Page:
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Risk Of Severe Thunderstorms Shifts Back To South Central States

Eastern Oklahoma through northeastern Texas and much of Louisiana will face a threat of localized flash flooding and large hail.

Hail, flash flooding, high winds and even some isolated tornadoes are possible across the South on Thursday and Friday as severe thunderstorms rumble across the region, AccuWeather forecasters say.

The severe weather risk will shift farther to the west on Thursday after potent storms swept through areas from Louisiana to Florida and the Carolinas earlier this week. That includes the Birmingham, Alabama, area which was inundated by a slow-moving storm that produced widespread flash flooding in the city on Wednesday. Forecasters say that the Southeast may again have to deal with volatile weather again on Friday.

Although Thursday should begin quietly across Oklahoma and Texas, a strengthening area of low pressure will move from the Texas Panhandle into western and southern Oklahoma later in the day. Warm and moist air will interact with the low, and thunderstorms will begin to develop quickly late in the day and especially by Thursday evening.

A zone from eastern Oklahoma through northeastern Texas and much of Louisiana will face a threat of localized flash flooding and large hail. The highest risk for isolated tornadoes will be in far southern Louisiana, including New Orleans. Storms in that area may also contain damaging wind gusts, and that may also be the case in far southeastern Oklahoma and far northeastern Texas.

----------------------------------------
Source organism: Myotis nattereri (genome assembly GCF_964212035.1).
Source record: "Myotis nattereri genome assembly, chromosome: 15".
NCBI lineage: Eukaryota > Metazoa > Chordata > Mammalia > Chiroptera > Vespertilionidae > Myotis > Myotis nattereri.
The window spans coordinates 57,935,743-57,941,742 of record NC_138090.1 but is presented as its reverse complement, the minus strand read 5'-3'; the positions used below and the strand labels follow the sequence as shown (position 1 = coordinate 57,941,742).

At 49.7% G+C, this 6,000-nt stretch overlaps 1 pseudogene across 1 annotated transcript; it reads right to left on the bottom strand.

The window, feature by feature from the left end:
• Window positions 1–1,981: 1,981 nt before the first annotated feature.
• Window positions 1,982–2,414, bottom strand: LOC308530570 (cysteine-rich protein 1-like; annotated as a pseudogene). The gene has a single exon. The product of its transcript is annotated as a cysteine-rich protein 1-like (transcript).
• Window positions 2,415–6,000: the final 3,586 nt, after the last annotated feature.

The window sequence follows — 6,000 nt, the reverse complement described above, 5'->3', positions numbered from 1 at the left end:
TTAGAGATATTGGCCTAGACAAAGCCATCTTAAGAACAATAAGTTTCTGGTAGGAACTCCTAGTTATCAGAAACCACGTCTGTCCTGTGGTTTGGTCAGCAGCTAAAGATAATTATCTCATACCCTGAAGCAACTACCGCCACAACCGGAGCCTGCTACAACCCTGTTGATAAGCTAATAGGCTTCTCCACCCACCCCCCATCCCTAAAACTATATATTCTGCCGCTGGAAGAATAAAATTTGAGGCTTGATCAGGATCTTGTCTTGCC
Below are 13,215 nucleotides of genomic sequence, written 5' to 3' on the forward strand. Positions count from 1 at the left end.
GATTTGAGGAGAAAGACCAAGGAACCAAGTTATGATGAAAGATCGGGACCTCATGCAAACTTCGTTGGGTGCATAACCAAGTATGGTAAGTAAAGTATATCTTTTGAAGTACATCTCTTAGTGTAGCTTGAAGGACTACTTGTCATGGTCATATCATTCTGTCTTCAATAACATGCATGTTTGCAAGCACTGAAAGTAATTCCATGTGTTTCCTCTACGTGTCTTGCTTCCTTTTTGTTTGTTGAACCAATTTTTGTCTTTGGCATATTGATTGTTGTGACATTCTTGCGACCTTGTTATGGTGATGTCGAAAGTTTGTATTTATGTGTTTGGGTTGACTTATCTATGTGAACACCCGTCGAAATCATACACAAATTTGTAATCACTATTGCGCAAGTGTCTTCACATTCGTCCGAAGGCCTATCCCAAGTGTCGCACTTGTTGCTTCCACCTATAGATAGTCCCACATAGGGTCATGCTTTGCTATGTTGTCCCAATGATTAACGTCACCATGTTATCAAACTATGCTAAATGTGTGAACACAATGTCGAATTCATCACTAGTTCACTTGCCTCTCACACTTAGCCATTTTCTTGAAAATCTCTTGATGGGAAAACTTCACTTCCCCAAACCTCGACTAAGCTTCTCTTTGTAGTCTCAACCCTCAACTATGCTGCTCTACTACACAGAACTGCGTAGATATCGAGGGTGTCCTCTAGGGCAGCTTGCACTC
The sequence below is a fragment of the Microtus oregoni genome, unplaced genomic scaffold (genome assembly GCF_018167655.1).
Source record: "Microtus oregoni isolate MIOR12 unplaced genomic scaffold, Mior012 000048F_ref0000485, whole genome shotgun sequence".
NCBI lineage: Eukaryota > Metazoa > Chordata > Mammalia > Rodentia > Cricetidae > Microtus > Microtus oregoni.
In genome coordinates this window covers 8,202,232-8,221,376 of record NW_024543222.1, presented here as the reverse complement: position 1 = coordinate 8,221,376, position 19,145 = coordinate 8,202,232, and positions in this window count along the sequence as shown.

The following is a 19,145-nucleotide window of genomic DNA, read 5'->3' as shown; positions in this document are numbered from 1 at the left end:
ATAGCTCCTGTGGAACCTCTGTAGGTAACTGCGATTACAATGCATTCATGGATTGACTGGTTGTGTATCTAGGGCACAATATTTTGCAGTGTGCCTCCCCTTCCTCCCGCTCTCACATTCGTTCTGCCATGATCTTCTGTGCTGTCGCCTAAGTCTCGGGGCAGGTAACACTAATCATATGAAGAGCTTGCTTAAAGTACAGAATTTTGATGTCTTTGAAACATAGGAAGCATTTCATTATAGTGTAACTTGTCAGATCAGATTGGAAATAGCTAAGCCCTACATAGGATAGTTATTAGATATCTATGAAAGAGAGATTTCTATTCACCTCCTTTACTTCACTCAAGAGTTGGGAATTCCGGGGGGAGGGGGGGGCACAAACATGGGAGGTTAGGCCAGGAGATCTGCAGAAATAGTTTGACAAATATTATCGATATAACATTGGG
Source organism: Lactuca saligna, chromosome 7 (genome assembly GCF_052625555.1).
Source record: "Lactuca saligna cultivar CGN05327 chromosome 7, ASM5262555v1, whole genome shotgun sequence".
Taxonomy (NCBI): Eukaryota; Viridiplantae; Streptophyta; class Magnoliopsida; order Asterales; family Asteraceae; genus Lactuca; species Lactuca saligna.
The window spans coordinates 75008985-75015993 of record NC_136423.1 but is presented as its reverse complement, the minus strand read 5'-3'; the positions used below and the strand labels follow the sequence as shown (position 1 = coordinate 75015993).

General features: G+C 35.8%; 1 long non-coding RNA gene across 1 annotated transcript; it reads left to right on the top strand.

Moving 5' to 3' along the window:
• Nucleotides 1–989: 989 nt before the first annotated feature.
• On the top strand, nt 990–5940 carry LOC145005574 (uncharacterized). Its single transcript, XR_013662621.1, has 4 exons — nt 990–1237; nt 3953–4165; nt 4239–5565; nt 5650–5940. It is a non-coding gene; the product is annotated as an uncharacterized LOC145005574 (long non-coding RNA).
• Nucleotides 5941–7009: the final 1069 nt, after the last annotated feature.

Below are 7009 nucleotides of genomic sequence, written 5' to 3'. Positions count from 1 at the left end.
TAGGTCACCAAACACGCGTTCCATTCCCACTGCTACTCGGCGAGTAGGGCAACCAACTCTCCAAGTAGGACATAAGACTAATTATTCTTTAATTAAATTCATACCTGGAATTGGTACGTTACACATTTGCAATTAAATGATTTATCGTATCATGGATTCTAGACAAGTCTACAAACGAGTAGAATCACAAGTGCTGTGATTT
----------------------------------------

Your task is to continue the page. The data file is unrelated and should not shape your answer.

More than 11.6 million are facing a “slight” risk of severe weather on Thursday, according to the National Weather Service’s Storm Prediction Center. This includes large metro areas such as New Orleans and Oklahoma City.

Thunderstorms are forecast to continue into Mississippi late Thursday night into early Friday morning, but they are also likely to be weaker than earlier in the day. This line may then reintensify as it moves into Alabama, the Florida Panhandle and western Georgia later Friday morning and into Friday afternoon. The thunderstorms on Friday can produce intense rainfall, hail, damaging wind gusts and isolated tornadoes anywhere in the threat zone.

“In many cases in late winter and early spring, moisture is lacking in northern areas, leading to less organization of severe weather because the atmosphere simply does not have all of the ingredients that it needs,” explained AccuWeather Meteorologist La Troy Thornton.

Even though less moisture will be available, the atmosphere will remain volatile enough that a few brief tornadoes could occur on Friday afternoon and Friday evening. Otherwise, wind and hail will be a threat in western Kentucky and western Tennessee. Nearly 10 million are facing a slight risk of severe weather on Friday, according to the SPC.

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A relative break in severe weather is expected over the weekend, but an even more substantial threat may arise by early next week.

“Sufficient moisture should again be in place, leading to the possibility of all modes of severe weather to be in play in Oklahoma and Texas, if not beyond,” said Thornton.

The battle between the fading winter and oncoming spring often leads to a dramatic uptick in the frequency of severe weather events in March.

“This is the time of year when winter storms begin to be replaced by severe weather events as temperatures rise and atmospheric moisture, which is fuel for thunderstorms, increases,” noted Thornton.

April and May are typically the peak months for severe weather, and the areas at risk slowly expand as higher temperatures move northward. AccuWeather meteorologists recently released a forecast for the severe weather season that calls for an uptick in tornadoes in 2022 compared to recent years.

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